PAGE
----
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An article from the 1911 Encyclopaedia Britannica, now in the public domain.
Any color photos are mine, © William P. Thayer.

Vol. X

Faenza (anc. Faventia), a town and episcopal see of Emilia, Italy, in the province of Ravenna, from which it is 31 m. SW by rail, 110 ft. above sea-level. It is 31 m. SE of Bologna by rail, on the line from Bologna to Rimini, and it is the junction of a line to Florence through the Apennines. Pop. (1901) 21,809 (town), 39,757 (comune).​a The town is surrounded by walls which date from 1456. The cathedral of S. Costanzo stands in the spacious Piazza Vittorio Emanuele in the centre of the town. It was begun in 1474 by Giuliano da Maiano; the façade is, however, incomplete. In the interior is the beautiful early Renaissance tomb of S. Savinus with reliefs showing scenes from his life, of fine and fresh execution, by Benedetto da Maiano; and later tombs by P. Bariloto, a local sculptor. Opposite the cathedral is a fountain with bronze ornamentation of 1583‑1621. The clock tower alongside the cathedral belongs to the 17th century. Beyond it is the Palazzo Comunale, formerly the residence of the Manfredi, but entirely reconstructed. The other churches of the town have been mostly restored, but S. Michele (and the Palazzo Manfredi opposite it) are fine early Renaissance buildings in brickwork. The municipal art gallery contains an altar-piece by Girolamo da Treviso (who also painted a fresco in the Chiesa della Commenda), a wooden St. Jerome by Donatello, and a bust of the young St. John by Antonio Rossellino (?), and some fine specimens of majolica, a variety of which, faience, takes its name from the town. It was largely manufactured in the 15th and 16th centuries, and the industry has been revived in modern times with success.

The ancient Faventia, on the Via Aemilia, was obviously from its name founded by the Romans and had the citizen­ship before the Social War. It was the scene of the defeat of C. Papirius Carbo and C. Norbanus by Q. Caecilius Metellus Pius in 82 B.C. In the census of Vespasian a woman of Faventia is said to have given her age as 135. Pliny speaks of the whiteness of its linen, and the productiveness of its vines is mentioned. It is noticeable that some of the fields in the territory of the ancient Faventia still preserve the exact size of the ancient Roman centuria of 200 iugeri (E. Bormann in Corp. Inscr. Lat. XI, Berlin, 1888, p121). When the exarchate was established, the town became part of it, and in 748 it was taken by Liutprand. Desiderius gave it to the church with the duchy of Ferrara. In the 11th century it began to increase in importance. In the wars of the 12th and 13th centuries it at first took the imperial side, but in 1240 it stood a long siege from Frederick II and was only taken after eight months. After further struggles between Guelphs and Ghibellines, the Manfredi made themselves masters of the place early in the 14th century, and remained in power until 1501, when the town was taken by Caesar Borgia and the last legitimate members of the house of the Manfredi were drowned in the Tiber;​b and, after falling for a few years into the hands of the Venetians, it became a part of the states of the church in 1509.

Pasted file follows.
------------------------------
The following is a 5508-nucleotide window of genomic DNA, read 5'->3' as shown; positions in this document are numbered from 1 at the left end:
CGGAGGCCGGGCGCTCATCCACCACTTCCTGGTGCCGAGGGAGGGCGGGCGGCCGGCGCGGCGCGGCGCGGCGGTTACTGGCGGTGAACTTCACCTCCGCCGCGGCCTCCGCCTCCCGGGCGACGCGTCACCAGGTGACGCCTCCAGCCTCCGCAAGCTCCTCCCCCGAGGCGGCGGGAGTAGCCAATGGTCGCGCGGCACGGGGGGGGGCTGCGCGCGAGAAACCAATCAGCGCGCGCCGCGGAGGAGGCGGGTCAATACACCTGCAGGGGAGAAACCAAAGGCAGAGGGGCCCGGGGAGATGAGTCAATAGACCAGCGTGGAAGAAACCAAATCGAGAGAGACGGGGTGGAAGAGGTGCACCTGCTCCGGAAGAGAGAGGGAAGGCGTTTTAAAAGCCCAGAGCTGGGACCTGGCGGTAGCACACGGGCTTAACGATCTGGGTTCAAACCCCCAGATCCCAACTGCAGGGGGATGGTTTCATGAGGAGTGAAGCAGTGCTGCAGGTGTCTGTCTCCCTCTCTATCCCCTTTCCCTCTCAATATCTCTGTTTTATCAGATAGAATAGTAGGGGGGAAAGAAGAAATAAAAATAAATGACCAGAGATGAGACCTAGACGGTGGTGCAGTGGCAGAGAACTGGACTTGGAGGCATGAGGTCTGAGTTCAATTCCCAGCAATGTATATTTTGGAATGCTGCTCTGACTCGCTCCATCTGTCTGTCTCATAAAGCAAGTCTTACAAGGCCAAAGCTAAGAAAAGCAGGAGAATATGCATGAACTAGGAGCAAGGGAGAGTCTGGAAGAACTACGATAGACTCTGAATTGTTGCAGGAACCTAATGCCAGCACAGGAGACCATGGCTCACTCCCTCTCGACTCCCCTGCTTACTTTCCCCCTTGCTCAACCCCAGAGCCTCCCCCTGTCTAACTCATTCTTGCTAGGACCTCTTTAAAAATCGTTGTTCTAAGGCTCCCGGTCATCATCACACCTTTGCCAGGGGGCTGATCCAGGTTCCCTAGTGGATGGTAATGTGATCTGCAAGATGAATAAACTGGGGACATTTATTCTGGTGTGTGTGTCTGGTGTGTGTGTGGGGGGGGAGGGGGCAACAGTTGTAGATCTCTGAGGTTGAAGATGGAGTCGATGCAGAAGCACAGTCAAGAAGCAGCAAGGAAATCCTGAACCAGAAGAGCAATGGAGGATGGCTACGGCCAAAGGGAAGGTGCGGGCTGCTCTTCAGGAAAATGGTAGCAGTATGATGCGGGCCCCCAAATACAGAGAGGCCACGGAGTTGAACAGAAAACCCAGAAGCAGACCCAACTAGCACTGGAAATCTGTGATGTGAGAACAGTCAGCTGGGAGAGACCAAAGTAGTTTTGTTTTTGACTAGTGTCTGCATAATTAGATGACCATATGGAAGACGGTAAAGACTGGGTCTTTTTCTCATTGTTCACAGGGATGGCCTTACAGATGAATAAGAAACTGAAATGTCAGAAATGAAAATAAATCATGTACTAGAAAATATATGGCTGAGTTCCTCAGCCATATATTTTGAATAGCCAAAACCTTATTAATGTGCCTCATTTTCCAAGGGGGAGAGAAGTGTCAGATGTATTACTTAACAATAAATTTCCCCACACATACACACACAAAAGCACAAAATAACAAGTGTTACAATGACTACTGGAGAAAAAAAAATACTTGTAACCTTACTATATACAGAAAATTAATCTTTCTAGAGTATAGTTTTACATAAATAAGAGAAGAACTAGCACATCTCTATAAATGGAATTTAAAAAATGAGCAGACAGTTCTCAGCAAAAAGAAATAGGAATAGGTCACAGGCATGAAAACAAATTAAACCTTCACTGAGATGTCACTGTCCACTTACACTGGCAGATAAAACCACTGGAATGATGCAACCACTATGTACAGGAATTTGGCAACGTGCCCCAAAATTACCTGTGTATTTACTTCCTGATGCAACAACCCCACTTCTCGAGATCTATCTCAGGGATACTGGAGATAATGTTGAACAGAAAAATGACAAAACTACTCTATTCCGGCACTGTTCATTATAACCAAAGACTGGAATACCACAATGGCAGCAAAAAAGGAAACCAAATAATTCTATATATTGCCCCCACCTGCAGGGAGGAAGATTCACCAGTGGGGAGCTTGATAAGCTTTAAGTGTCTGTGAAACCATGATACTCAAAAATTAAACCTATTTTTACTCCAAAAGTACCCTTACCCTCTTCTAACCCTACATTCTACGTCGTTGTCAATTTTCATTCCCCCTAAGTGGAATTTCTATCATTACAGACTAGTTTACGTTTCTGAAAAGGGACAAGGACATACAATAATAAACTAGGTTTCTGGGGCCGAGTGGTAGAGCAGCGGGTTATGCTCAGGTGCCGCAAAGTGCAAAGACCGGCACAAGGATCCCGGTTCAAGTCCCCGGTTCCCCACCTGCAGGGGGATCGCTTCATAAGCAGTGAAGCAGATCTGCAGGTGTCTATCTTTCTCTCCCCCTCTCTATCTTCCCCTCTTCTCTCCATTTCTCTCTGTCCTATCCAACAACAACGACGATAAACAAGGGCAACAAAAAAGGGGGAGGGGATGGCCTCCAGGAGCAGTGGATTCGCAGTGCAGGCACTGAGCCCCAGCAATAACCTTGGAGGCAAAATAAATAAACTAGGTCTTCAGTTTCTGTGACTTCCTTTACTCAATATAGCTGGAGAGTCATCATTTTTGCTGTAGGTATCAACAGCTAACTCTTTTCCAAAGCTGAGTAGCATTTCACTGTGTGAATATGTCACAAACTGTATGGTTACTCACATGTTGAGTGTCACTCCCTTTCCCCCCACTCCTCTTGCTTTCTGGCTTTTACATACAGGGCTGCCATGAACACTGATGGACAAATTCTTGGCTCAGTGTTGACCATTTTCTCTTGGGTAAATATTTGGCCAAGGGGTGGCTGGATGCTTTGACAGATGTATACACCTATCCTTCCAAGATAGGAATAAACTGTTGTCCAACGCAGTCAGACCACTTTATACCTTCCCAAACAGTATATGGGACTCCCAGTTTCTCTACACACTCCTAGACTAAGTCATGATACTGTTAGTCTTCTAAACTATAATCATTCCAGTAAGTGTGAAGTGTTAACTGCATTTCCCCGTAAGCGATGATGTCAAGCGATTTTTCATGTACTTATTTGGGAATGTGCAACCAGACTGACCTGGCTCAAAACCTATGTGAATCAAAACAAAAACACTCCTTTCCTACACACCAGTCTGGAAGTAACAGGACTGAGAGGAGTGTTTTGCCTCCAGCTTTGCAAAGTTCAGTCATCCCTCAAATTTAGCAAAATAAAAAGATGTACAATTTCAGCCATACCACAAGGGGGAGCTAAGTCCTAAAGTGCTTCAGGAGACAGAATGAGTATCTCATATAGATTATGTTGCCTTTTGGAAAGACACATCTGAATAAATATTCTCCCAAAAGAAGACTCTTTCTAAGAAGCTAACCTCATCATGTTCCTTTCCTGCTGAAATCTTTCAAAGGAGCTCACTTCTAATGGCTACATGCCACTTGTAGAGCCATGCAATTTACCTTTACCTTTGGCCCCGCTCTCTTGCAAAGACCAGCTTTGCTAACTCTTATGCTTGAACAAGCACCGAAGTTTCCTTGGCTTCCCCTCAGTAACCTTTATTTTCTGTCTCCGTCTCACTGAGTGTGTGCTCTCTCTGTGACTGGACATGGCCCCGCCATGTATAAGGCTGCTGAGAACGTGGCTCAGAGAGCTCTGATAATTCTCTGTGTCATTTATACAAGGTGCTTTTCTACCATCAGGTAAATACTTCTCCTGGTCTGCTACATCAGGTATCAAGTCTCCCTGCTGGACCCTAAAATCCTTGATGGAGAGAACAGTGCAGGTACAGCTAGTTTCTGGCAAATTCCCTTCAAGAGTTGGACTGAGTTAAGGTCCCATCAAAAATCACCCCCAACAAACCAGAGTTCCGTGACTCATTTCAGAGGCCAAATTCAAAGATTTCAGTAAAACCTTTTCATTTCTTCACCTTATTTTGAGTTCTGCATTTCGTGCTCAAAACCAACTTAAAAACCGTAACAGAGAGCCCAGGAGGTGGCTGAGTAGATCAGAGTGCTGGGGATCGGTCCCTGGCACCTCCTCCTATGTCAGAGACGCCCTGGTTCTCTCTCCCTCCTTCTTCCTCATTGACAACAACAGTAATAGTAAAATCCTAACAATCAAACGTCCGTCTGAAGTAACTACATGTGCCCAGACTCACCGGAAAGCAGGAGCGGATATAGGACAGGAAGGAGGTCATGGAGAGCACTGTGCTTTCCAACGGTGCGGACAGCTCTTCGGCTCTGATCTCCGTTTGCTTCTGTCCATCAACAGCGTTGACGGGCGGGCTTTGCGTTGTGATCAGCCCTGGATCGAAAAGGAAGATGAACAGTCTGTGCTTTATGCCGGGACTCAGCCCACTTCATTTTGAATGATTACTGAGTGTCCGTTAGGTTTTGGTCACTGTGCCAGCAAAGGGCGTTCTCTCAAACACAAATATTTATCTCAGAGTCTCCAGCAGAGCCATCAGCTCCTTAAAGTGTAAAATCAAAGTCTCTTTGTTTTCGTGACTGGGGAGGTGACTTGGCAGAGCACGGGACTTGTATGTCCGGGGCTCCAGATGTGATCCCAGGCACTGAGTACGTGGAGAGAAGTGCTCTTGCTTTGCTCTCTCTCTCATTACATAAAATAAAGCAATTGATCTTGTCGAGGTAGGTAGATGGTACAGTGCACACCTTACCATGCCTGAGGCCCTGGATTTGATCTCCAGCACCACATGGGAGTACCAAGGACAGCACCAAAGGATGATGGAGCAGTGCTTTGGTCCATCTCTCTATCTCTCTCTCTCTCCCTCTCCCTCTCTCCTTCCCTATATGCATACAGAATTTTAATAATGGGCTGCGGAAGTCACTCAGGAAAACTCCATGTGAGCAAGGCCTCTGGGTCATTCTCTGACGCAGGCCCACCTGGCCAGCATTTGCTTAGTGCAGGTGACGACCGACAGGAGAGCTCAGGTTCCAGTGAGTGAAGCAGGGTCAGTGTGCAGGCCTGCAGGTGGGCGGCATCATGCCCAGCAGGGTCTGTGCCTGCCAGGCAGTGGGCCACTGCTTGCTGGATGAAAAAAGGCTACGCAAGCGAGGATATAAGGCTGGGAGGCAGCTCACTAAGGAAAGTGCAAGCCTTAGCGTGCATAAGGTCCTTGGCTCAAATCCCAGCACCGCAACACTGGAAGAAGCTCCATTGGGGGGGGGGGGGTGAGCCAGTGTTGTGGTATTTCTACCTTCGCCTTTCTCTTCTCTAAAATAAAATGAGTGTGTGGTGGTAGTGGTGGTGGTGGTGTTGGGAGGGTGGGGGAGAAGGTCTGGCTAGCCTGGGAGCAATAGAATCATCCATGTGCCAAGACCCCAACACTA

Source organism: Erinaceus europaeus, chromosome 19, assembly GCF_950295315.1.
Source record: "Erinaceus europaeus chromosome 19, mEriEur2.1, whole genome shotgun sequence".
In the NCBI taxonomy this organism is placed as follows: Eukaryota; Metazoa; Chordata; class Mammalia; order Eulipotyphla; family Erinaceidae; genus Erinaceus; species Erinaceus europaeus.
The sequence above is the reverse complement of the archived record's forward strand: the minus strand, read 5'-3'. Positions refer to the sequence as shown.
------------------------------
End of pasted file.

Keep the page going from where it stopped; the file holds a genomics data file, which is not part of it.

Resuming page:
[T. As.]

Thayer's Notes:

a In 2003, the official census figures gave Faenza 53,981 inhabitants.

b This bit of writing should not leave you with the impression that Faenza has anything to do with the Tiber. Faenza is on the Lamone, a small river that empties into the Adriatic to the NE; the Tiber is of course the river of Rome, flowing SW into the Tyrrhenian Sea, and the aqueous dissolution of the Manfredi family was many miles from Faenza.

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Page updated: 18 Nov 17